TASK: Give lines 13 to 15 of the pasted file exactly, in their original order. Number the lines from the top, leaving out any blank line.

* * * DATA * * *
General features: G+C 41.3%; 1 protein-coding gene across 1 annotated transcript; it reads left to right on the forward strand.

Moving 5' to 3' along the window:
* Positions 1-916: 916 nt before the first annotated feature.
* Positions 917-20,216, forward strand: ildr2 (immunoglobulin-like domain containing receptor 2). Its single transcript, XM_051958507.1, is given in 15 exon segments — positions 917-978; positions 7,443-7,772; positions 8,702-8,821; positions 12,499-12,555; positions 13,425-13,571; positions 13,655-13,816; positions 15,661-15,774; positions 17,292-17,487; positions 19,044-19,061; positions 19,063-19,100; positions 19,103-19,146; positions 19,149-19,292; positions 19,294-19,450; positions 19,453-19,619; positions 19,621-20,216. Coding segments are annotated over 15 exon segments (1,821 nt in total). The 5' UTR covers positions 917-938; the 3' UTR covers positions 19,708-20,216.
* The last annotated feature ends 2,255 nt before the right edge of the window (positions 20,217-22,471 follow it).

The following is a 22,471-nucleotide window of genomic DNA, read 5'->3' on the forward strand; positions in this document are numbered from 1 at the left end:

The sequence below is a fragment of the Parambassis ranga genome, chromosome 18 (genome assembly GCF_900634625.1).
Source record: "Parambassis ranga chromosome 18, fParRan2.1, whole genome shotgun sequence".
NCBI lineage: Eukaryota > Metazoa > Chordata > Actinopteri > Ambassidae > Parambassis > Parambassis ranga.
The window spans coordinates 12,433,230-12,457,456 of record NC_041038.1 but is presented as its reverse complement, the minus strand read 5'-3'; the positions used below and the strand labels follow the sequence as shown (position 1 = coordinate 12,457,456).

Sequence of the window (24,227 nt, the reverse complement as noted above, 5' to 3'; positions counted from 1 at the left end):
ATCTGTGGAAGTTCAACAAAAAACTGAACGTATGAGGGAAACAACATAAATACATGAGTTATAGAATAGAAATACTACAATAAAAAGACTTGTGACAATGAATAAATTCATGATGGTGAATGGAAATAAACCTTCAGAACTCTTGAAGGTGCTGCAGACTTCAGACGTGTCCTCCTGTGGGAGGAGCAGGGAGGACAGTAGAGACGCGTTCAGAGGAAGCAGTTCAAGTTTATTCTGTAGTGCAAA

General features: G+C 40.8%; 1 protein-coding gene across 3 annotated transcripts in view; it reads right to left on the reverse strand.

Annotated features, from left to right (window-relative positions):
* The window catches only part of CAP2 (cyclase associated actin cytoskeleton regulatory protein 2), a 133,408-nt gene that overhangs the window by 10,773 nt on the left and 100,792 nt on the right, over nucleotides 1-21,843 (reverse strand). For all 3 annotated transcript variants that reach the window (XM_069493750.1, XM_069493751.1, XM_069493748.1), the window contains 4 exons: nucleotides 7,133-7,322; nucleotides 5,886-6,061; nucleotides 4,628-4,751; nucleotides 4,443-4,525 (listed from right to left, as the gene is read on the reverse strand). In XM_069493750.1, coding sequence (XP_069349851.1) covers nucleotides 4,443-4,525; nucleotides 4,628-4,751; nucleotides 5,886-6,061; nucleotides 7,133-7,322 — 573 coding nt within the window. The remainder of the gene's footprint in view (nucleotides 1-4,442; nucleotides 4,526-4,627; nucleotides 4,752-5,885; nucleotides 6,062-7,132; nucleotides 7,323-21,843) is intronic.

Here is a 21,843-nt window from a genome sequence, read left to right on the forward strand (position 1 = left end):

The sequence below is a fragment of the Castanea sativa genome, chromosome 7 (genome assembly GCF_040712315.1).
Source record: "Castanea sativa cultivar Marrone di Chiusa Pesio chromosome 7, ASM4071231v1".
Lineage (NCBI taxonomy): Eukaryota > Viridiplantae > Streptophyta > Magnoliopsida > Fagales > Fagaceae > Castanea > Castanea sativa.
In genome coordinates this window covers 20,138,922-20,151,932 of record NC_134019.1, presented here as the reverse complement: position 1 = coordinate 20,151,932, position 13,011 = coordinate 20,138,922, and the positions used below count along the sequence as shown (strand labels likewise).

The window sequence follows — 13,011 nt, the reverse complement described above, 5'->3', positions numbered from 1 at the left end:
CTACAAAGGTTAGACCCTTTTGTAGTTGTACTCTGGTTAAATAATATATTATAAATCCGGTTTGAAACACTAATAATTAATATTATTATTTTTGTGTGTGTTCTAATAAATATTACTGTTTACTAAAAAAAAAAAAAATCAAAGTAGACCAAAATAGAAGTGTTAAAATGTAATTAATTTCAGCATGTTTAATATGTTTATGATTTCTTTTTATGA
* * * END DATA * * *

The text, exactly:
General features: G+C 40.8%; 1 protein-coding gene across 3 annotated transcripts in view; it reads right to left on the reverse strand.

Annotated features, from left to right (window-relative positions):
* The window catches only part of CAP2 (cyclase associated actin cytoskeleton regulatory protein 2), a 133,408-nt gene that overhangs the window by 10,773 nt on the left and 100,792 nt on the right, over nucleotides 1-21,843 (reverse strand). For all 3 annotated transcript variants that reach the window (XM_069493750.1, XM_069493751.1, XM_069493748.1), the window contains 4 exons: nucleotides 7,133-7,322; nucleotides 5,886-6,061; nucleotides 4,628-4,751; nucleotides 4,443-4,525 (listed from right to left, as the gene is read on the reverse strand). In XM_069493750.1, coding sequence (XP_069349851.1) covers nucleotides 4,443-4,525; nucleotides 4,628-4,751; nucleotides 5,886-6,061; nucleotides 7,133-7,322 — 573 coding nt within the window. The remainder of the gene's footprint in view (nucleotides 1-4,442; nucleotides 4,526-4,627; nucleotides 4,752-5,885; nucleotides 6,062-7,132; nucleotides 7,323-21,843) is intronic.